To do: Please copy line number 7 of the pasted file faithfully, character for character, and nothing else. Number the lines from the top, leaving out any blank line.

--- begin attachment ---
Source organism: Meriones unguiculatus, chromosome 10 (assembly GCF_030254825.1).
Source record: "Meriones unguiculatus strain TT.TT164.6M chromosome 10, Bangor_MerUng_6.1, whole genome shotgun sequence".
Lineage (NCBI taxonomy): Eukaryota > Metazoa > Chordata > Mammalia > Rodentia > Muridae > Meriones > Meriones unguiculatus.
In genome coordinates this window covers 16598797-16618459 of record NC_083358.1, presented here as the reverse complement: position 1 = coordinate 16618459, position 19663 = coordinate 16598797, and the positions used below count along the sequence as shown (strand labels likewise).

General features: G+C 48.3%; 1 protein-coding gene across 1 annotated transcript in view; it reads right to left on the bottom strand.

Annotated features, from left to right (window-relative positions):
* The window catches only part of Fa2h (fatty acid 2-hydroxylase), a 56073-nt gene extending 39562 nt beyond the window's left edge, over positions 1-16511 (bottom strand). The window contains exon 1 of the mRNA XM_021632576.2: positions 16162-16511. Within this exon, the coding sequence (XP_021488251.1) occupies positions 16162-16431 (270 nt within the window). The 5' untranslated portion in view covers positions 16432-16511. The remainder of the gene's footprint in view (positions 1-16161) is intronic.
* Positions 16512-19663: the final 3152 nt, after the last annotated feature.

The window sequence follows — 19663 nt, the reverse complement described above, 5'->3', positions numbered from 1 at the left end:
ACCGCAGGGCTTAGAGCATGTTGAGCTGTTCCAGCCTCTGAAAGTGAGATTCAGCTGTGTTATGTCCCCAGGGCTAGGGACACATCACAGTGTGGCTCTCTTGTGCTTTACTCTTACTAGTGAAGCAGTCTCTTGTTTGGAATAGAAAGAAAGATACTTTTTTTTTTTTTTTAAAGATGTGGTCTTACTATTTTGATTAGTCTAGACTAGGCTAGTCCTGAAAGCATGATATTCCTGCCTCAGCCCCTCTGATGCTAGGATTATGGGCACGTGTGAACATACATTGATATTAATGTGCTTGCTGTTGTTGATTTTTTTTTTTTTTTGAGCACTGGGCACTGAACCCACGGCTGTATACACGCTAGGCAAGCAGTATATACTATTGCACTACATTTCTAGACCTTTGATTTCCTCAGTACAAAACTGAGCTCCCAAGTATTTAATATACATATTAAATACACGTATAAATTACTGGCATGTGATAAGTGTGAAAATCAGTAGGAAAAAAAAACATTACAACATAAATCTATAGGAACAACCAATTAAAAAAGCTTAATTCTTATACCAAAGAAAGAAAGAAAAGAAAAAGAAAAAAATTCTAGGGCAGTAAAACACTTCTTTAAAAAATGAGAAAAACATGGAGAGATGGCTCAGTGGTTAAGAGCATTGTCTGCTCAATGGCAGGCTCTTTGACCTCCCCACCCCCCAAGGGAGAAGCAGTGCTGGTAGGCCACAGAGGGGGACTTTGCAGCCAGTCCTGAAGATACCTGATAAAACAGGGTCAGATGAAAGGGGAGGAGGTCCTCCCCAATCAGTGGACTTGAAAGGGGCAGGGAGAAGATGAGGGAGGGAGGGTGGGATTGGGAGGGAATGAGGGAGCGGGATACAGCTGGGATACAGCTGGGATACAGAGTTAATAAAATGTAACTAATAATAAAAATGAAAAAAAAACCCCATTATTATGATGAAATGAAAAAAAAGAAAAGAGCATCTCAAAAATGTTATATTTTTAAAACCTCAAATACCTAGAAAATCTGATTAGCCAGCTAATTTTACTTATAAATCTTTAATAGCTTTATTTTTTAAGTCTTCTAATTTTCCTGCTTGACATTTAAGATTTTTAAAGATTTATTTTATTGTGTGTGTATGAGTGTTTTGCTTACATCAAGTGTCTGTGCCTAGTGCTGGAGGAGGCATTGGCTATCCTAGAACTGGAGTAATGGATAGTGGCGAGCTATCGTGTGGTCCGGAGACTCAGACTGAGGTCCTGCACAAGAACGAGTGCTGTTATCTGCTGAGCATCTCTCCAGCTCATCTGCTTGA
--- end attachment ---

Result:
* The window catches only part of Fa2h (fatty acid 2-hydroxylase), a 56073-nt gene extending 39562 nt beyond the window's left edge, over positions 1-16511 (bottom strand). The window contains exon 1 of the mRNA XM_021632576.2: positions 16162-16511. Within this exon, the coding sequence (XP_021488251.1) occupies positions 16162-16431 (270 nt within the window). The 5' untranslated portion in view covers positions 16432-16511. The remainder of the gene's footprint in view (positions 1-16161) is intronic.